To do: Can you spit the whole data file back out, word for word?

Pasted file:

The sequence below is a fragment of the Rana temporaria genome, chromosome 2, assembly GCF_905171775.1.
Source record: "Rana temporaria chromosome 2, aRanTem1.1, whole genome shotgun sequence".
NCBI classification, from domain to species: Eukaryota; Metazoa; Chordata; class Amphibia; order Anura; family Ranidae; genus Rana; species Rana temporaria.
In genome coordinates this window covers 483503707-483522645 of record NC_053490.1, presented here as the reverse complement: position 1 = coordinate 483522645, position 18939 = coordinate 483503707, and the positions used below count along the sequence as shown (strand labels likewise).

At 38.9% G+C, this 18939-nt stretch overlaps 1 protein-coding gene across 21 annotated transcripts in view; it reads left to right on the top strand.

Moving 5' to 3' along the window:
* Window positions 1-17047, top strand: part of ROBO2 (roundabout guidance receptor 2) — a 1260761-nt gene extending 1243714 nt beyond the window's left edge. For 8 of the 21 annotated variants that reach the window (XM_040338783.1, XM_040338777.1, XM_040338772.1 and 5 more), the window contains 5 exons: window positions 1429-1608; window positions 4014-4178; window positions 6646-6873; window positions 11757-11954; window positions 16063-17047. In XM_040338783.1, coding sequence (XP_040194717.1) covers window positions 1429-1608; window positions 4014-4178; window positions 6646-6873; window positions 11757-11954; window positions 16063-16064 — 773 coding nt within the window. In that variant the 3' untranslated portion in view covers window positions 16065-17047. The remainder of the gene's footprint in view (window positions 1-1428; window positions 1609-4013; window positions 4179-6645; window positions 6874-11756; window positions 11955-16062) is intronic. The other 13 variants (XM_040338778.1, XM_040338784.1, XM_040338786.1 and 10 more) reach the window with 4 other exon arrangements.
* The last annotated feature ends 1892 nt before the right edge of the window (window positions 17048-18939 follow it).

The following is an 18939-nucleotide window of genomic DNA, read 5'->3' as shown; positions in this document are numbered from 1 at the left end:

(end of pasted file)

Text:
The sequence below is a fragment of the Rana temporaria genome, chromosome 2, assembly GCF_905171775.1.
Source record: "Rana temporaria chromosome 2, aRanTem1.1, whole genome shotgun sequence".
NCBI classification, from domain to species: Eukaryota; Metazoa; Chordata; class Amphibia; order Anura; family Ranidae; genus Rana; species Rana temporaria.
In genome coordinates this window covers 483503707-483522645 of record NC_053490.1, presented here as the reverse complement: position 1 = coordinate 483522645, position 18939 = coordinate 483503707, and the positions used below count along the sequence as shown (strand labels likewise).

At 38.9% G+C, this 18939-nt stretch overlaps 1 protein-coding gene across 21 annotated transcripts in view; it reads left to right on the top strand.

Moving 5' to 3' along the window:
* Window positions 1-17047, top strand: part of ROBO2 (roundabout guidance receptor 2) — a 1260761-nt gene extending 1243714 nt beyond the window's left edge. For 8 of the 21 annotated variants that reach the window (XM_040338783.1, XM_040338777.1, XM_040338772.1 and 5 more), the window contains 5 exons: window positions 1429-1608; window positions 4014-4178; window positions 6646-6873; window positions 11757-11954; window positions 16063-17047. In XM_040338783.1, coding sequence (XP_040194717.1) covers window positions 1429-1608; window positions 4014-4178; window positions 6646-6873; window positions 11757-11954; window positions 16063-16064 — 773 coding nt within the window. In that variant the 3' untranslated portion in view covers window positions 16065-17047. The remainder of the gene's footprint in view (window positions 1-1428; window positions 1609-4013; window positions 4179-6645; window positions 6874-11756; window positions 11955-16062) is intronic. The other 13 variants (XM_040338778.1, XM_040338784.1, XM_040338786.1 and 10 more) reach the window with 4 other exon arrangements.
* The last annotated feature ends 1892 nt before the right edge of the window (window positions 17048-18939 follow it).

The following is an 18939-nucleotide window of genomic DNA, read 5'->3' as shown; positions in this document are numbered from 1 at the left end: